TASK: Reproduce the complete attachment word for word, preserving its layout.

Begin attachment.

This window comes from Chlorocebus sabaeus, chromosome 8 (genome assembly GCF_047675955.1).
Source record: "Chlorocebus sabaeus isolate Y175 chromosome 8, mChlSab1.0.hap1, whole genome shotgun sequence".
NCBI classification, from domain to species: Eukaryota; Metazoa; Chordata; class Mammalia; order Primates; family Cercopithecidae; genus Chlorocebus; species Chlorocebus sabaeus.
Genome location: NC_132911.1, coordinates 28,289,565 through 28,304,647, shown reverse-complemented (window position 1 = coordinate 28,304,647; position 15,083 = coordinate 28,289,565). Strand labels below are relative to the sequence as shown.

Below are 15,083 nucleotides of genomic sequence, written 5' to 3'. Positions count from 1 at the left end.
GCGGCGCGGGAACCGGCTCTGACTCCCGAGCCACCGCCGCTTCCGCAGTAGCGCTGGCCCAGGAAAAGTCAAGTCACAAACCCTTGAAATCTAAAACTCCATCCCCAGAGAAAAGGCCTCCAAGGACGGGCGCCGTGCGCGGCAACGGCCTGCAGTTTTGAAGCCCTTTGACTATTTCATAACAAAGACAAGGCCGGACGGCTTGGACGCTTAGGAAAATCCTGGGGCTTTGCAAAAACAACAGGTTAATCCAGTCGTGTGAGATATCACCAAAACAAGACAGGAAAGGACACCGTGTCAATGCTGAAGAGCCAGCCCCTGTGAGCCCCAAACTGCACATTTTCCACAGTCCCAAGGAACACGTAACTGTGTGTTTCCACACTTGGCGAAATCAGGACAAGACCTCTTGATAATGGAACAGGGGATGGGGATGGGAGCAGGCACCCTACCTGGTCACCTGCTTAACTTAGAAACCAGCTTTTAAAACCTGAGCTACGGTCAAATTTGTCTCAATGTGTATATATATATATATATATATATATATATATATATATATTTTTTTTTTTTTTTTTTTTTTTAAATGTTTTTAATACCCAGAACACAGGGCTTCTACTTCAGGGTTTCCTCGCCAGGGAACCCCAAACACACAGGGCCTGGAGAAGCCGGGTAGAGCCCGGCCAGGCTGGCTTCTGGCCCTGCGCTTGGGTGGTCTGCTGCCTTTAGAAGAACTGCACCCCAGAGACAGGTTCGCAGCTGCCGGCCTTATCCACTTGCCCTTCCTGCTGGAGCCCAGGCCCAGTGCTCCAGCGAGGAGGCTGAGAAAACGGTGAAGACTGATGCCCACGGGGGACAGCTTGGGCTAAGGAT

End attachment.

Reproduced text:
This window comes from Chlorocebus sabaeus, chromosome 8 (genome assembly GCF_047675955.1).
Source record: "Chlorocebus sabaeus isolate Y175 chromosome 8, mChlSab1.0.hap1, whole genome shotgun sequence".
NCBI classification, from domain to species: Eukaryota; Metazoa; Chordata; class Mammalia; order Primates; family Cercopithecidae; genus Chlorocebus; species Chlorocebus sabaeus.
Genome location: NC_132911.1, coordinates 28,289,565 through 28,304,647, shown reverse-complemented (window position 1 = coordinate 28,304,647; position 15,083 = coordinate 28,289,565). Strand labels below are relative to the sequence as shown.

Below are 15,083 nucleotides of genomic sequence, written 5' to 3'. Positions count from 1 at the left end.
GCGGCGCGGGAACCGGCTCTGACTCCCGAGCCACCGCCGCTTCCGCAGTAGCGCTGGCCCAGGAAAAGTCAAGTCACAAACCCTTGAAATCTAAAACTCCATCCCCAGAGAAAAGGCCTCCAAGGACGGGCGCCGTGCGCGGCAACGGCCTGCAGTTTTGAAGCCCTTTGACTATTTCATAACAAAGACAAGGCCGGACGGCTTGGACGCTTAGGAAAATCCTGGGGCTTTGCAAAAACAACAGGTTAATCCAGTCGTGTGAGATATCACCAAAACAAGACAGGAAAGGACACCGTGTCAATGCTGAAGAGCCAGCCCCTGTGAGCCCCAAACTGCACATTTTCCACAGTCCCAAGGAACACGTAACTGTGTGTTTCCACACTTGGCGAAATCAGGACAAGACCTCTTGATAATGGAACAGGGGATGGGGATGGGAGCAGGCACCCTACCTGGTCACCTGCTTAACTTAGAAACCAGCTTTTAAAACCTGAGCTACGGTCAAATTTGTCTCAATGTGTATATATATATATATATATATATATATATATATATATATTTTTTTTTTTTTTTTTTTTTTTAAATGTTTTTAATACCCAGAACACAGGGCTTCTACTTCAGGGTTTCCTCGCCAGGGAACCCCAAACACACAGGGCCTGGAGAAGCCGGGTAGAGCCCGGCCAGGCTGGCTTCTGGCCCTGCGCTTGGGTGGTCTGCTGCCTTTAGAAGAACTGCACCCCAGAGACAGGTTCGCAGCTGCCGGCCTTATCCACTTGCCCTTCCTGCTGGAGCCCAGGCCCAGTGCTCCAGCGAGGAGGCTGAGAAAACGGTGAAGACTGATGCCCACGGGGGACAGCTTGGGCTAAGGAT